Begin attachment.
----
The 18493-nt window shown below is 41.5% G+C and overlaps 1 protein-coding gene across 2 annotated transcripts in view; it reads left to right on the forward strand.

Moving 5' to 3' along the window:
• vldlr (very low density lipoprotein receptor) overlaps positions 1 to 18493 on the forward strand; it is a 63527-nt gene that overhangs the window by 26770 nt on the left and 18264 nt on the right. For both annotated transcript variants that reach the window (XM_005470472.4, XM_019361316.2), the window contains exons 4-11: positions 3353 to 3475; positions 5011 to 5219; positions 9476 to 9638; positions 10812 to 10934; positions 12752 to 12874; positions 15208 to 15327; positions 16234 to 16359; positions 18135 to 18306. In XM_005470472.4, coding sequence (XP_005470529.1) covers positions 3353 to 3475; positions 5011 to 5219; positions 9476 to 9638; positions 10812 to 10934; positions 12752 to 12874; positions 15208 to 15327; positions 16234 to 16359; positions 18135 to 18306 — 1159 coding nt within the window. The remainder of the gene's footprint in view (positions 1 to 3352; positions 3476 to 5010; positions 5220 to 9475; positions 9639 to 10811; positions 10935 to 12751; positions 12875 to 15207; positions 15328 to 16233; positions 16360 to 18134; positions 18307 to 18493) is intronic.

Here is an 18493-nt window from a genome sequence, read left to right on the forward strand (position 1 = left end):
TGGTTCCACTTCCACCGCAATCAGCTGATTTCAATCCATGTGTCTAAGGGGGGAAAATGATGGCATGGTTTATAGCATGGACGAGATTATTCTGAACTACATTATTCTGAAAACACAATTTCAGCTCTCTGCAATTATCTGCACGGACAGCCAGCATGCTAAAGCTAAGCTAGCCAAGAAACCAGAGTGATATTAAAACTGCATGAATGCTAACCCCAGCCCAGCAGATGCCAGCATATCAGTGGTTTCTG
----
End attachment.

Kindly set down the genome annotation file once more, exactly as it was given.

The 18493-nt window shown below is 41.5% G+C and overlaps 1 protein-coding gene across 2 annotated transcripts in view; it reads left to right on the forward strand.

Moving 5' to 3' along the window:
• vldlr (very low density lipoprotein receptor) overlaps positions 1 to 18493 on the forward strand; it is a 63527-nt gene that overhangs the window by 26770 nt on the left and 18264 nt on the right. For both annotated transcript variants that reach the window (XM_005470472.4, XM_019361316.2), the window contains exons 4-11: positions 3353 to 3475; positions 5011 to 5219; positions 9476 to 9638; positions 10812 to 10934; positions 12752 to 12874; positions 15208 to 15327; positions 16234 to 16359; positions 18135 to 18306. In XM_005470472.4, coding sequence (XP_005470529.1) covers positions 3353 to 3475; positions 5011 to 5219; positions 9476 to 9638; positions 10812 to 10934; positions 12752 to 12874; positions 15208 to 15327; positions 16234 to 16359; positions 18135 to 18306 — 1159 coding nt within the window. The remainder of the gene's footprint in view (positions 1 to 3352; positions 3476 to 5010; positions 5220 to 9475; positions 9639 to 10811; positions 10935 to 12751; positions 12875 to 15207; positions 15328 to 16233; positions 16360 to 18134; positions 18307 to 18493) is intronic.

Here is an 18493-nt window from a genome sequence, read left to right on the forward strand (position 1 = left end):
TGGTTCCACTTCCACCGCAATCAGCTGATTTCAATCCATGTGTCTAAGGGGGGAAAATGATGGCATGGTTTATAGCATGGACGAGATTATTCTGAACTACATTATTCTGAAAACACAATTTCAGCTCTCTGCAATTATCTGCACGGACAGCCAGCATGCTAAAGCTAAGCTAGCCAAGAAACCAGAGTGATATTAAAACTGCATGAATGCTAACCCCAGCCCAGCAGATGCCAGCATATCAGTGGTTTCTG